Tuesday, June 16, 2009

Experiments on Removing Data Permanently From Used Hard Disc Drives

Replacing an old computer comes with so many different challenges. Perhaps the most common of them all are issues of safety and that of finding an appropriate way to discard the computer turned electronic-waste in an environmentally friendly manner. Although electronic waste management is important, this article will focus on safety issues regarding how to remove data permanently from a used computer before giving it away. This is particularly significant in order to prevent your private, personal and valuable information from falling into wrong hands.
A recent experiment conducted by the BBC’s technology team and Working Lunch compared three different ways of removing data from the hard disc drive (HDD – the computers data storage unit). They made use of an 80GB desktop computer which had a Windows XP Professional operating system (OS).
The first method was hitting the ‘Delete’ button. Although this method sounds rather simple, it gave a lot of problems least of which was the fact that the Windows OS does not allow users, howbeit, with administrator rights, to delete certain components such as Internet Explorer, MS Outlook and the Documents and Settings folder into the recycle bin. Furthermore, assuming the above was not a problem and Windows allowed every file and folder to be deleted, it would take an awful long time to do so manually.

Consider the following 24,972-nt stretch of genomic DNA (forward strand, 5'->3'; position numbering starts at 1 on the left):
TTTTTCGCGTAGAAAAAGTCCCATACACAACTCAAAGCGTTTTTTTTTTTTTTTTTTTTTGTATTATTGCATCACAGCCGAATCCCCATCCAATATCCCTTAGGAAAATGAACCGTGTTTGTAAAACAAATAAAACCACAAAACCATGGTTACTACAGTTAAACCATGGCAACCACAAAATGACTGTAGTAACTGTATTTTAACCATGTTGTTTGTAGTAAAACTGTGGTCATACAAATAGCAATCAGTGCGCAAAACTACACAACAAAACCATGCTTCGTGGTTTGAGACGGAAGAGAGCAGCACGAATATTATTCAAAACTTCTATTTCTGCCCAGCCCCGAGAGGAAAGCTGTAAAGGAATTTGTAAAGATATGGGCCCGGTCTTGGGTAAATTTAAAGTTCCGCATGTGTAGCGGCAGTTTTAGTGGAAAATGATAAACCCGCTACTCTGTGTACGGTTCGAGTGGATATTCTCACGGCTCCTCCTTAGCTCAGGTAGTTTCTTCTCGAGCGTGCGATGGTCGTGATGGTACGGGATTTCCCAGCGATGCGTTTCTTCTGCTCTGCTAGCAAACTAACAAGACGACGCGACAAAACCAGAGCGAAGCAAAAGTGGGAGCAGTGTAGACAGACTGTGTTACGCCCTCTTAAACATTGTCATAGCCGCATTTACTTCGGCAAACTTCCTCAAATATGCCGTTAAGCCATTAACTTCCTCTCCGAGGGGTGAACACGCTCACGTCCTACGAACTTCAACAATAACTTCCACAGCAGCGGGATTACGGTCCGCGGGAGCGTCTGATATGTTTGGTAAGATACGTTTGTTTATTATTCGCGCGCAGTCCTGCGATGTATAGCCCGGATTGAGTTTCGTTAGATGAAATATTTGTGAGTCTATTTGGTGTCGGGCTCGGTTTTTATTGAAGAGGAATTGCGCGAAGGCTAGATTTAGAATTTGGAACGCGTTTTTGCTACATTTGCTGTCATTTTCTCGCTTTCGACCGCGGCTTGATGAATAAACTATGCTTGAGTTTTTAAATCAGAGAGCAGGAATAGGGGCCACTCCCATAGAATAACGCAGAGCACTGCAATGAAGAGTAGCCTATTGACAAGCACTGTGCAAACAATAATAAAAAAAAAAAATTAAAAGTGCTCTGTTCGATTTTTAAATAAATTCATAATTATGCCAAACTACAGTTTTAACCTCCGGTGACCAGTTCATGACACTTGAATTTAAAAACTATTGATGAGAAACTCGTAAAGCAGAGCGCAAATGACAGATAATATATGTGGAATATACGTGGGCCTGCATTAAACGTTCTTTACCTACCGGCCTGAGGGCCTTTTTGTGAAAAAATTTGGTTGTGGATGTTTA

The second method involved re-formatting the HDD. This attempt was easier and appeared to be more successful than the first. It took a record 40 minutes when the researchers used a Windows XP Professional boot disc to trick the computer into believing that the OS would be re-installed.
The most sophisticated method was the last; the hard disc data was over-written with zeros using a free utility program. Out of the many free and commercial programs available, Darik’s Boot and Nuke was used. However, this process took about two hours because of the hard disc size and the fact that it had to be done carefully to get it right.
Finally, all three discs underwent strict examination by Kroll OnTrack, a data recovery firm, and the result showed that a substantial amount of data was still recoverable from the discs that were subjected to the first two methods. However, none of the data on the over-written HDD was recoverable. This implies that only specialised programs can permanently remove all data from used HDDs.


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